Hyperlactataemia and lactic acidosis Lactic acidosis is increasingly a concern as a potential adverse effect of antiretroviral treatment. One systematic review (search date 2001) identified 217 published cases of lactic acidosis in people with HIV. It found that all the people for whom data were available (90 cases) were taking NRTIs at the time of the episode. The review estimated that women may be at higher risk than men for lactic acidosis (RR 2.5, CI not reported). One small case control study compared 11 people with hyperlactataemia and HIV (cases) with 118 people with HIV but no hyperlactataemia (controls). It found no significant difference in the use of NRTIs or PIs between cases and controls (AR for any NRTI regimen: 100% in cases v 81% in controls; P = 0.21; AR for any PI treatment: 55% in cases v 42% in controls; P = 0.53). However, people with hyperlactataemia were significantly more likely than people without hyperlactataemia to be receiving didanosine or stavudine (AR for didanosine treatment: 82% in cases v 19% in controls; P <0.0001; AR for stavudine treatment: 82% in cases v 48% in controls; P = 0.03). One person with hyperlactataemia developed lactic acidosis and died. Another case control study compared 267 people with HIV and at least one episode of hyperlactataemia over the previous 6 months (cases) with 476 people with HIV and no episodes of hyperlactataemia over the previous 6 months (controls). It found no significant difference between cases and controls in current or previous antiretroviral regimen use (no further data reported). However, it found that, compared with controls, cases had significantly longer duration of antiretroviral use (27.5 months with cases v 25.0 months with controls; P <0.004) and highly active antiretroviral therapy use (20.1 months with cases v 18.3 months with controls; P <0.003). Four of 52 (8%) people with sustained hyperlactataemia developed lactic acidosis. Multivariate analysis in one cohort study (1204 people taking antiretroviral treatment for at least 4 months) found that regimens containing didanosine significantly increased the risk of hyperlactataemia compared with regimens without didanosine (HR 2.13, CI displayed graphically). Regimens containing abacavir significantly reduced the risk of hyperlactataemia compared with regimens without abacavir (HR 0.40, CI displayed graphically). However, the authors concluded that screening of lactate levels in people on antiretroviral treatment without symptoms of lactic acidosis is of limited use. Mortality among people with lactic acidosis is high.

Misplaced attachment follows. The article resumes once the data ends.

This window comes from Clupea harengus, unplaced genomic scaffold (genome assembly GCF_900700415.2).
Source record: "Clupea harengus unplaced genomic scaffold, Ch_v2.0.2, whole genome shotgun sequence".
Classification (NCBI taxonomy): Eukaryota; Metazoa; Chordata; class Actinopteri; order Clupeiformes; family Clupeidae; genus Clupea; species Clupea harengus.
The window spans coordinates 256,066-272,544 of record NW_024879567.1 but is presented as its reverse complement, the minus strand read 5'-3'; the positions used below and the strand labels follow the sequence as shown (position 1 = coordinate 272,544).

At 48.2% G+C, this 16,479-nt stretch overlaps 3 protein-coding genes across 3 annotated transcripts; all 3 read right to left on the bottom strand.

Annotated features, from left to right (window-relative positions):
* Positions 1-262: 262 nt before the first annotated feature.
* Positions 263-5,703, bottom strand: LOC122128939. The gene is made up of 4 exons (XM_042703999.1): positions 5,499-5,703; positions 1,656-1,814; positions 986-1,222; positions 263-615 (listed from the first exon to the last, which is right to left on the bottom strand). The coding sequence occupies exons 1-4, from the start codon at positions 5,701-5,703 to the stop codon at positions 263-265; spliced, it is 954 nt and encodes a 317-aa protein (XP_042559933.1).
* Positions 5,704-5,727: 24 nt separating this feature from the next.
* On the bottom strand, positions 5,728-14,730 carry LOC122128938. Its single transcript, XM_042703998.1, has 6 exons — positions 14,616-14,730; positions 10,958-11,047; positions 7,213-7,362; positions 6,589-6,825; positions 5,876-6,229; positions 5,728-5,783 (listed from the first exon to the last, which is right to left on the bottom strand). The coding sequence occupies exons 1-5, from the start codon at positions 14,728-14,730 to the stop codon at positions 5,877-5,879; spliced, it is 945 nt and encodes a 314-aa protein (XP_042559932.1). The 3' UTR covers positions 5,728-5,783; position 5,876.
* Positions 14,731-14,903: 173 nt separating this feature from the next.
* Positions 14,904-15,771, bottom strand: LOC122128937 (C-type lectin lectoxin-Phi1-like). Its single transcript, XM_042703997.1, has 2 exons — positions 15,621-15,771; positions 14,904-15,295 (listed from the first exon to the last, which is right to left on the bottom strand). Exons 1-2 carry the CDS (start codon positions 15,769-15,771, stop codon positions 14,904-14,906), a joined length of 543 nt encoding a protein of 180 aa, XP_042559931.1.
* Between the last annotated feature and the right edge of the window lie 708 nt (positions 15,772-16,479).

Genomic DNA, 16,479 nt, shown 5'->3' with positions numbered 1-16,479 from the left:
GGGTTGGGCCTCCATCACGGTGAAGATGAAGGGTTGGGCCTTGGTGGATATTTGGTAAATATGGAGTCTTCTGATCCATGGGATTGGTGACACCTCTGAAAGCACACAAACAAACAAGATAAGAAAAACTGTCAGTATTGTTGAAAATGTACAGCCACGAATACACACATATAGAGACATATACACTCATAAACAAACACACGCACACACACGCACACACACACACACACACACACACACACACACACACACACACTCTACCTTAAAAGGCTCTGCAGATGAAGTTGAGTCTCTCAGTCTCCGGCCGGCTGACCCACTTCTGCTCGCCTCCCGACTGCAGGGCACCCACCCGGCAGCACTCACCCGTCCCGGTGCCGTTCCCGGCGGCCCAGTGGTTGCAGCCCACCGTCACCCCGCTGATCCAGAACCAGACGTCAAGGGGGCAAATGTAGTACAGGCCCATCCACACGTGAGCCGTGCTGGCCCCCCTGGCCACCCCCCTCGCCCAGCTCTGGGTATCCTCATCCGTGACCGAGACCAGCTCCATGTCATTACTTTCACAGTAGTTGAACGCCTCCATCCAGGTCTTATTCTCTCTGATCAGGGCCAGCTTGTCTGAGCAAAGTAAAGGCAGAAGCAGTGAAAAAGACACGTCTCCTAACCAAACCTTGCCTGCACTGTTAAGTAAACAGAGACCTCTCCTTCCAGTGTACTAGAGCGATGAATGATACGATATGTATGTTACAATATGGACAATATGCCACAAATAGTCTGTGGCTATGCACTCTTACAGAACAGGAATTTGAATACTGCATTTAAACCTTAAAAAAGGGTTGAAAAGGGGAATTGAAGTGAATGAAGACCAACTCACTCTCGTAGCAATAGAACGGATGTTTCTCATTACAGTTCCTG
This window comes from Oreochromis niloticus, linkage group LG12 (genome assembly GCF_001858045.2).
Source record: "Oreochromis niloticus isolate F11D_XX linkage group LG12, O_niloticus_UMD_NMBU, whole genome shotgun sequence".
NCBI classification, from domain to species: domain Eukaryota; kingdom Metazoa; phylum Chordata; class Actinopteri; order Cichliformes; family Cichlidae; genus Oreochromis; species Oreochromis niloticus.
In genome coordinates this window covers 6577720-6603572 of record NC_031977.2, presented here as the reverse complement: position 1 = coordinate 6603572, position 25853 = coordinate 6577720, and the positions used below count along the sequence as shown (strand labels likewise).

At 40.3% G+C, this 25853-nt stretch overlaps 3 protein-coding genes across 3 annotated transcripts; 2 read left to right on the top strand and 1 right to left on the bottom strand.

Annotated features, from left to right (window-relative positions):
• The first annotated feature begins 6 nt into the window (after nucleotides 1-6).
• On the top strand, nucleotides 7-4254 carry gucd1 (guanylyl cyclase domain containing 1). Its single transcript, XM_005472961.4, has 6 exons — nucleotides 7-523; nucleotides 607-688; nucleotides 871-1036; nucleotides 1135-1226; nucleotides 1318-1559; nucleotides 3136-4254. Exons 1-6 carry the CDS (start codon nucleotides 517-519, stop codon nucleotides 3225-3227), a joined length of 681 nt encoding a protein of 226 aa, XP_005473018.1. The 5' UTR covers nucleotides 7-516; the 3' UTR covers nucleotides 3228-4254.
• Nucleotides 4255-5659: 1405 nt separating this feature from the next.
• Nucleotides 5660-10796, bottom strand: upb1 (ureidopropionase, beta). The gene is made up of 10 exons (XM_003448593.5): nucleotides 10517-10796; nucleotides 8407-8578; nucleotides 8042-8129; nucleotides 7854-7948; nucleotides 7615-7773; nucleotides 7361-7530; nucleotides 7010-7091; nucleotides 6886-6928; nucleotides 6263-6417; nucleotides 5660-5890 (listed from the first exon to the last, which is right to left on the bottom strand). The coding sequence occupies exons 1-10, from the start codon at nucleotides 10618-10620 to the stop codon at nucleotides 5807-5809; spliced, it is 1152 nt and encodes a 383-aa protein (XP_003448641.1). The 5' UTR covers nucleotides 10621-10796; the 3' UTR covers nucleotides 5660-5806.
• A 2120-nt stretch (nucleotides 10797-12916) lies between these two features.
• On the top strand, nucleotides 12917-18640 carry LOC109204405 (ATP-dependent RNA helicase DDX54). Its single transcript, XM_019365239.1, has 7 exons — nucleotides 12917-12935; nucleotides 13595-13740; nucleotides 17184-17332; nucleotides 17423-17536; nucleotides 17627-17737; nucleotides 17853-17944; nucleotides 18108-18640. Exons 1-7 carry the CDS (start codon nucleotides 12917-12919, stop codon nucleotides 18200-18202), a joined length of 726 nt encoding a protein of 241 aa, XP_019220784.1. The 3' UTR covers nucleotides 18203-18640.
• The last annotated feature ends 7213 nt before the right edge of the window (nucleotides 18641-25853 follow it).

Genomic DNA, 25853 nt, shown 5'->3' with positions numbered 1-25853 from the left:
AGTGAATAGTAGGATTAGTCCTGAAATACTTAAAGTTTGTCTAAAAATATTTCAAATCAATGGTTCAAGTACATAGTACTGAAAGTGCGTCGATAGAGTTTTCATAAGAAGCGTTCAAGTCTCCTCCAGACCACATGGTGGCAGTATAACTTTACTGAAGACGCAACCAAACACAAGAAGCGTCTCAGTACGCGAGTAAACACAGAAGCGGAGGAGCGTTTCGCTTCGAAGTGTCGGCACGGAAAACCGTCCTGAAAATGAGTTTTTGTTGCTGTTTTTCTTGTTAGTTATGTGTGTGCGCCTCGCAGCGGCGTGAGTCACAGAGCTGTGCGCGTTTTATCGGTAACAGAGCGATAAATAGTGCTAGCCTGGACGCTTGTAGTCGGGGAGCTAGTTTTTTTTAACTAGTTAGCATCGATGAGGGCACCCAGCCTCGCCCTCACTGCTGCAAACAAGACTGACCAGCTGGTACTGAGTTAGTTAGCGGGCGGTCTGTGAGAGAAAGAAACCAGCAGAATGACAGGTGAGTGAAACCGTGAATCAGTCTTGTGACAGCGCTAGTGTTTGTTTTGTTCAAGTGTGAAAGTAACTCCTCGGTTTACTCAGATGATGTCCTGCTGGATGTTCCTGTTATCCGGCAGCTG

Comment

None.

Substantive changes

Standard protease inhibitor (PI)-based triple regimens One systematic review comparing NNRTI-based triple regimens versus standard PI-based triple regimens added: benefits and harms data enhanced. The review found a significantly lower rate of virological suppression with standard PI-based triple regimen compared with NNRTI-based triple regimen. The review found no significant difference in death or disease progression between standard PI-based triple regimens and NNRTI-based triple regimens. However, PI regimes in this analysis included regimens in which ritonavir had been given in boosting doses with a PI.

2008; 2008: 0902.
Published online 2008 July 31.

Early versus delayed antiretroviral treatment

Summary

We don't know whether early initiation of antiretroviral treatment using triple regimens improves long-term survival.

The decision about when to start treatment currently depends on severity of symptoms and on CD4 lymphocyte count, so that likely benefits can be balanced against risks of adverse effects of treatment.

Benefits and harms

Early versus delayed triple-drug antiretroviral treatment:

We found one RCT comparing the long-term advantages of commencing highly active antiretroviral therapy (HAART) (stavudine 40 mg plus lamivudine 150 mg plus nevirapine 200 mg) at different CD4 lymphocyte thresholds. CD4 count was monitored every 8 weeks.

Progression to AIDS or mortality

No data from the following reference on this outcome.

Markers of disease progression

Early compared with delayed triple drug antiretroviral treatment Starting non-nucleoside reverse transcriptase inhibitor (NNRTI)-based triple therapy at a CD4 count of fewer than 200 cells/mm3 may be more effective at improving CD4 cell counts but not mortality (very low-quality evidence).

Ref (type)PopulationOutcome, InterventionsResults and statistical analysisEffect sizeFavours
Mean CD4 cell count response

RCT
3-armed trial